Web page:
After being raped at age seven by her mother's boyfriend, young Marguerite Annie Johnson decided that she would never speak again. She remained silent, not speaking to anyone for five years until she found her poetic voice and went on to become one of America's most outspoken creative voices.
Poet, novelist, dancer, novelist and creative genius Maya Angelou gained critical acclaim for her 1969 her autobiography "I Know Why the Caged Bird." Recounting her Arkansas youth, her parents divorce, her move to San Francisco, her years of silence after being raped, and her bouts as a run away, she touched the hearts of many Americans.
Angelou was born in St Louis, Missouri, on April 4, 1928. At age four, she was sent to Stamp, Arkansas to live with her paternal grandmother after her parents divorce. At age seven, she moved to San Francisco, CA to live with her mother. It was there that her mother's boyfriend raped her. Confused, scared and unsure of how to deal with her trauma, young Marguerite remained silent, not opening her mouth for the next five years.
She then returned to Stamps, Arkansas where an adult friend encouraged her to write. Through the guidance of her friend, she finally regained the courage to speak. Then, she moved back to San Francisco where she began taking dance classes and continued to write. Despite her many diversions, she still found a way to knock on trouble's door, and ran away from home at age fifteen. Then, at age sixteen, she became pregnant. In order to look after her child and because she was bored, she dropped out of school and accepted a job as San Francisco's first African American street car conductor.
While she worked as a conductor, she danced with the Alvin Ailey Dance Company and performed in night clubs. In 1954, at age 32, she toured Europe and Africa to perform "Porgy and Bess" for the US State Department. From 1957 to 1961, she was in number of off-Broadway productions.
Angelou later married a South African freedom fighter and moved to Cairo. There, she became the editor of The Arab Observer, the only English news weekly in the Middle East. Later, she taught in Ghana and became feature editor of The African Review.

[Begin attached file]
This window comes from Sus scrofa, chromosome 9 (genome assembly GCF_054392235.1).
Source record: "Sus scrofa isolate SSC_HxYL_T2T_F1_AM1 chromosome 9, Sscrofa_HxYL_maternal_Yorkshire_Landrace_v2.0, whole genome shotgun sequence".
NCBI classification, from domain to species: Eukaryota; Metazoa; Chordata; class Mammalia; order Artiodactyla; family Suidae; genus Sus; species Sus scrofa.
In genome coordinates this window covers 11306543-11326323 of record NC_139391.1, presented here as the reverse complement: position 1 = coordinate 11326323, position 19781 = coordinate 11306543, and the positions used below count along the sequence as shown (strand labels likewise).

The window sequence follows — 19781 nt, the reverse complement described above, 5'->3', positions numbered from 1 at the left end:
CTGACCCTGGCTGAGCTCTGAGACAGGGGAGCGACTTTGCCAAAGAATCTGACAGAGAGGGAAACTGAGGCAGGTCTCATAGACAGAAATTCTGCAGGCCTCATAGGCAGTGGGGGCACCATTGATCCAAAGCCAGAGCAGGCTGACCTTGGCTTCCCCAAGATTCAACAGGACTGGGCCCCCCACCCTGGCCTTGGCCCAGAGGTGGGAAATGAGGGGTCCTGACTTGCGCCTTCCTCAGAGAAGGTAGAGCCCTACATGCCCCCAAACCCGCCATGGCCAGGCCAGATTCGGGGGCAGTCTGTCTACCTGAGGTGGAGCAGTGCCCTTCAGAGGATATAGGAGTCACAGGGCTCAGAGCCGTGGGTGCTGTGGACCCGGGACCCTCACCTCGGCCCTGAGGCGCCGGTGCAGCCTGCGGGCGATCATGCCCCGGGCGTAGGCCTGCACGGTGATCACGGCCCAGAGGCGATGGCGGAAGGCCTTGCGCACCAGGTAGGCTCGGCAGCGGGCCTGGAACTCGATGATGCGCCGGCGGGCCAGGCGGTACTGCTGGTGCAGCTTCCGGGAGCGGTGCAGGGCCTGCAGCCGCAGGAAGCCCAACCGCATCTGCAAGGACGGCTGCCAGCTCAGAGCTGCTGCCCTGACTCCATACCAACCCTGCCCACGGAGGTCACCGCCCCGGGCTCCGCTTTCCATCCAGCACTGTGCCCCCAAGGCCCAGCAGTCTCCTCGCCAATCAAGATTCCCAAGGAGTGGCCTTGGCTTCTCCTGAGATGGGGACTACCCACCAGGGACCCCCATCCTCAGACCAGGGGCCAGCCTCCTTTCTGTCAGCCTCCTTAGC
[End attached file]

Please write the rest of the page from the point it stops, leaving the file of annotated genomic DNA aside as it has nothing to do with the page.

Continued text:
In 1969, Angelou released her landmark novel, "I Know Why the Caged Bird Sings." Her book has become an American classic, and an inspirational story of her courage and triumph. Maya's career was filled with "firsts" and landmarks-her screenplay "Georgia, Georgia" was no exception as the first produced script by an African American woman in 1972. That same year, she was nominated for a Pulitzer prize in poetry for "Just Give Me a Cool Drink of Water 'fore I Die." She was also nominated for a Tony award for her work in "Look Away" in 1973.
Since then, Angelou has directed, produced, written and acted for television, film and other media. She is also a Reynolds professor of American Studies at Wake Forest University. Another important milestone in Angelou's career came in 1993 when President Clinton asked her to deliver "On the Pulse of the Morning" for the Presidential inauguration. She was the first person to deliver a poem at an inauguration since Robert Frost when John F. Kennedy was elected as President.
Maya Angelou has led an incredibly traumatic yet productive life. Her ability to overcome adversity is inspirational to thousands of Americans. She continues to be a hero, mentor and teacher to Oprah Winfrey and other influential Americans.
- Sent with her brother to live with her paternal grandmother in Stamp,
Arkansas after parents separated (date approximate) in 1932
- Moved back to her mother's house in San Francisco; raped at age 7 1/2 by
one of her mother's boyfriends (date approximate) in 1936
- Mute for five years until an older friend back in Arkansas helped her
deal with the problem (dates approximate) from 1936-1941
- Toured European and African cities in "Porgy and Bess" for US State
Department in 1954
- Served as Assistant Administrator of School of Music and Drama,
University of Ghana; contributed to Ghanian Broadcasting Corporation during this
period from 1963-1966
- Was feature editor of THE AFRICAN REVIEW from 1964-1966
- Wrote the screenplay and songs for the feature film, "Georgia, Georgia";
reputedly the first produced script by an African-American woman in 1972
- Received Pulitzer Prize nomination in poetry for "Just Give Me a Cool
Drink of Water 'fore I Die" in 1972
- Debuted on Broadway in "Look Away", earning a Tony nomination in 1973
- Played Nyo Boto on the landmark TV miniseries, "Roots" (ABC) in 1977
- Co-wrote teleplay for CBS adaptation of "I Know Why the Caged Bird Sings" in
- Appointed to a lifetime posiition as the Reynolds professor of American in 1981
- Presented poem "On the Pulse of Morning" at the Presidential inauguration in 1993
- Feature directorial debut, "Down in the Delta" in 1998